windfall

(redirected from Excess profits)
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wind·fall

 (wĭnd′fôl′)
n.
1. A sudden, unexpected piece of good fortune or financial gain.
2. Something, such as a ripened fruit, that has been blown down by the wind.
adj.
Of or relating to a windfall: windfall profits.

windfall

(ˈwɪndˌfɔːl)
n
1. (Banking & Finance) a piece of unexpected good fortune, esp financial gain
2. (Botany) something blown down by the wind, esp a piece of fruit
3. (Forestry) chiefly US and Canadian a plot of land covered with trees blown down by the wind

wind•fall

(ˈwɪndˌfɔl)

n.
1. an unexpected gain, piece of good fortune, or the like.
2. something blown down by the wind, as fruit.
[1425–75]
ThesaurusAntonymsRelated WordsSynonymsLegend:
Noun1.windfall - fruit that has fallen from the tree
edible fruit - edible reproductive body of a seed plant especially one having sweet flesh
2.windfall - a sudden happening that brings good fortune (as a sudden opportunity to make money); "the demand for testing has created a boom for those unregulated laboratories where boxes of specimen jars are processed like an assembly line"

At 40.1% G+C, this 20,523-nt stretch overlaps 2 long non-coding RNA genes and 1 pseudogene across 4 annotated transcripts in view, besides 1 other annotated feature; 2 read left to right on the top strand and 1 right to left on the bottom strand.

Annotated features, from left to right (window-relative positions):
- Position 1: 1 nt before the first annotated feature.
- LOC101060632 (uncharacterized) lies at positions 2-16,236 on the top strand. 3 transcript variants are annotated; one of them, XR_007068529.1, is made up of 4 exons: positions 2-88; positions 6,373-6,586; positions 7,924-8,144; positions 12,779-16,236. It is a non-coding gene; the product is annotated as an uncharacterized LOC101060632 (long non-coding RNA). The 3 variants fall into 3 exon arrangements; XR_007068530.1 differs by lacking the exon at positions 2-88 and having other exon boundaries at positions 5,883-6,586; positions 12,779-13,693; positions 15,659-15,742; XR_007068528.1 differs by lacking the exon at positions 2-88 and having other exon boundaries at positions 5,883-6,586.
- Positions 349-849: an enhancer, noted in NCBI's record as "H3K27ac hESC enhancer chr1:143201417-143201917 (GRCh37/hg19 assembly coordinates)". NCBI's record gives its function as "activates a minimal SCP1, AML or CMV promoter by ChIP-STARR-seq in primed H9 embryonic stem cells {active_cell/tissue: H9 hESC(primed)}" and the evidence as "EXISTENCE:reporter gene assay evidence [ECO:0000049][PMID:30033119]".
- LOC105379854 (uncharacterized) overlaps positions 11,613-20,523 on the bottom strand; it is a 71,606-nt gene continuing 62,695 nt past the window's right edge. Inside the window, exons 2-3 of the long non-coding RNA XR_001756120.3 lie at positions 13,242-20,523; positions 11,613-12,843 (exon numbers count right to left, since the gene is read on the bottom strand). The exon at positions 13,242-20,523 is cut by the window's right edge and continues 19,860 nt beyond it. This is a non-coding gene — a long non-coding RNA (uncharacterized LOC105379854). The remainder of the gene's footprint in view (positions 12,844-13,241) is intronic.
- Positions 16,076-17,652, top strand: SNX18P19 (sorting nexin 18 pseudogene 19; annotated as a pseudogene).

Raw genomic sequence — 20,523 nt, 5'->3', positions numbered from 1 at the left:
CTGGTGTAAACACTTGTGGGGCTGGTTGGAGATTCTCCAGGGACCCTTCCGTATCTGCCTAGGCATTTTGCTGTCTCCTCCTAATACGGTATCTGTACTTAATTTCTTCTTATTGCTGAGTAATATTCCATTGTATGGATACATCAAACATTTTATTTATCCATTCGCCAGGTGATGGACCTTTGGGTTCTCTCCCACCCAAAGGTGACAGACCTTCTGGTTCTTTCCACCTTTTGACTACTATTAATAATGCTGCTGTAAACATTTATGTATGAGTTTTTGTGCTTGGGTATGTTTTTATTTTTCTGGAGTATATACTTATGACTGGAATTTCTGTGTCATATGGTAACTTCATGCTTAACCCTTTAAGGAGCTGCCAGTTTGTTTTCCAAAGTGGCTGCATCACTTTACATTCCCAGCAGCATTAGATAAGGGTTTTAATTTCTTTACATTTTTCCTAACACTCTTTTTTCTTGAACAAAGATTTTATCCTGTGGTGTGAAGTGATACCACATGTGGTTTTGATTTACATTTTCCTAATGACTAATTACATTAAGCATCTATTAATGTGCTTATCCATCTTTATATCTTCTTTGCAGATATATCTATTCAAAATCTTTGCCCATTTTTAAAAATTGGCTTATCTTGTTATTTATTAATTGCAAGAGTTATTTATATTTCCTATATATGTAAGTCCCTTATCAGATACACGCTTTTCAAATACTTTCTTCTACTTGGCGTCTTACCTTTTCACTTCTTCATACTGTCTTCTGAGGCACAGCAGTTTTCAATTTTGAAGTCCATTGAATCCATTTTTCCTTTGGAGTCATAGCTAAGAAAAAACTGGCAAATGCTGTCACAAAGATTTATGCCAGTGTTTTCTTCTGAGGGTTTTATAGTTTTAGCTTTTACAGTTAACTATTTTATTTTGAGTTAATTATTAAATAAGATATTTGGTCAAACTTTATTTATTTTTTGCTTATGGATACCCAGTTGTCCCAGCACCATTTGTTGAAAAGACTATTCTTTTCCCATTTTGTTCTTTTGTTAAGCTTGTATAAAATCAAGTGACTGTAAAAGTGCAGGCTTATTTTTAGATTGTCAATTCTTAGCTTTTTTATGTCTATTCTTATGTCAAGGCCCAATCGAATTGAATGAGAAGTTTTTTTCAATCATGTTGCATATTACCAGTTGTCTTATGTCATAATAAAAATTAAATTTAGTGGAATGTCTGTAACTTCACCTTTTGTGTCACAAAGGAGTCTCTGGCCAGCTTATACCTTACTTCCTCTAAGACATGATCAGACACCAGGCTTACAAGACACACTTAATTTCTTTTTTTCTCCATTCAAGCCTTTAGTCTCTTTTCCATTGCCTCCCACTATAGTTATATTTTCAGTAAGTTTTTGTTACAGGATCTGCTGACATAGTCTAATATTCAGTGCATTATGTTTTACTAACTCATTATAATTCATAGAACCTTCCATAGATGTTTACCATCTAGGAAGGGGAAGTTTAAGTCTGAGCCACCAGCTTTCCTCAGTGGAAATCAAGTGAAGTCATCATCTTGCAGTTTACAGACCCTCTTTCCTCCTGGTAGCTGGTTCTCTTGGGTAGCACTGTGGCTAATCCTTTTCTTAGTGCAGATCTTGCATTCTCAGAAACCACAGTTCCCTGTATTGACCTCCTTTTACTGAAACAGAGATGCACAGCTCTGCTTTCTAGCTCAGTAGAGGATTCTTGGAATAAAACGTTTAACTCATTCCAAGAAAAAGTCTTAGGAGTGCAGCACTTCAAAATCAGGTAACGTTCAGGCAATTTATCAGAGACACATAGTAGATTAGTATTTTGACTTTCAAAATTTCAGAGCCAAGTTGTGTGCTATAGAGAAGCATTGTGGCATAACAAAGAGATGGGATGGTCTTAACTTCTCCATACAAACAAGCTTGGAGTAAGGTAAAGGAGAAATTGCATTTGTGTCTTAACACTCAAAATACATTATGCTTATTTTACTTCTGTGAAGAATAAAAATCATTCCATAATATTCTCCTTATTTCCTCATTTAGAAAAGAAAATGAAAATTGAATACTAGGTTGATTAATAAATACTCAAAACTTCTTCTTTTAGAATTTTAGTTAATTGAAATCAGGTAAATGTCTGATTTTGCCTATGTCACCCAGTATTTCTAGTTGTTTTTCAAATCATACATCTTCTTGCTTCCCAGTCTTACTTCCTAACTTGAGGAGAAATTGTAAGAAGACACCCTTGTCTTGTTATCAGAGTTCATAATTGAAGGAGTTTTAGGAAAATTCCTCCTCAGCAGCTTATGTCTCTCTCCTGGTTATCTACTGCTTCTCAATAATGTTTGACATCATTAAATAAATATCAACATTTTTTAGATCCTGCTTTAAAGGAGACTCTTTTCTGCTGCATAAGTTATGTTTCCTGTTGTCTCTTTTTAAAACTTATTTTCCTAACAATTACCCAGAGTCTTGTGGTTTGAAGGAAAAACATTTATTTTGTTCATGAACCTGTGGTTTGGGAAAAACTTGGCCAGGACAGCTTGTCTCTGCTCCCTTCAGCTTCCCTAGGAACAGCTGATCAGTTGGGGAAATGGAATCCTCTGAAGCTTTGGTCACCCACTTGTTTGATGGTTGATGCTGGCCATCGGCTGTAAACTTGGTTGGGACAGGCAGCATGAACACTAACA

happening, natural event, occurrence, occurrent - an event that happens

windfall

noun godsend, find, jackpot, bonanza, stroke of luck, manna from heaven, pot of gold at the end of the rainbow If you had a windfall of £5000, how would you spend it?
disaster, misfortune, bad luck, mishap, misadventure, mischance, infelicity
Translations
حَظ غَيْر مُتَوَقَّعما تُسْقِطُه الرّيح من فاكِهَة الشَّجَر
nedfaldsæble
jättipottipudokas
hullott gyümölcs
óvænt heppni
nečakaný úspech
devlet kuşurüzgârın düşürdüğü meyve

windfall

[ˈwɪndfɔːl]
A. N
1. (= apple etc) → fruta f caída
2. (fig) → dinero m caído del cielo
B. CPD windfall profits NPLbeneficios mpl imprevistos
windfall tax N impuesto sobre determinados beneficios extraordinarios

windfall

[ˈwɪndfɔːl] n
(= sum of money) → rentrée f d'argent inattendue
(= apple, pear) → fruit m tombéwindfall tax ntaxe f exceptionnelle sur les bénéfices (des entreprises privatisées)wind farm [ˈwɪndfɑːrm] nparc m éolien

windfall


windfall

:
windfall profit
n (Econ) → Marktlagengewinn m, → Q-Gewinn m
windfall tax
n (Econ) → Spekulationssteuer f, → Steuer fauf Aktiengewinne

windfall

[ˈwɪndˌfɔːl] n (apple) → frutto fatto cadere dal vento (fig) → colpo di fortuna

wind1

(wind) noun
1. (an) outdoor current of air. The wind is strong today; There wasn't much wind yesterday; Cold winds blow across the desert.
2. breath. Climbing these stairs takes all the wind out of me.
3. air or gas in the stomach or intestines. His stomach pains were due to wind.
verb
to cause to be out of breath. The heavy blow winded him.
adjective
(of a musical instrument) operated or played using air pressure, especially a person's breath.
ˈwindy adjective
a windy hill-top; a windy day; It's windy today.
ˈwindiness noun
ˈwindfall noun
1. an apple etc blown from a tree.
2. any unexpected gain or success.
ˈwindmill noun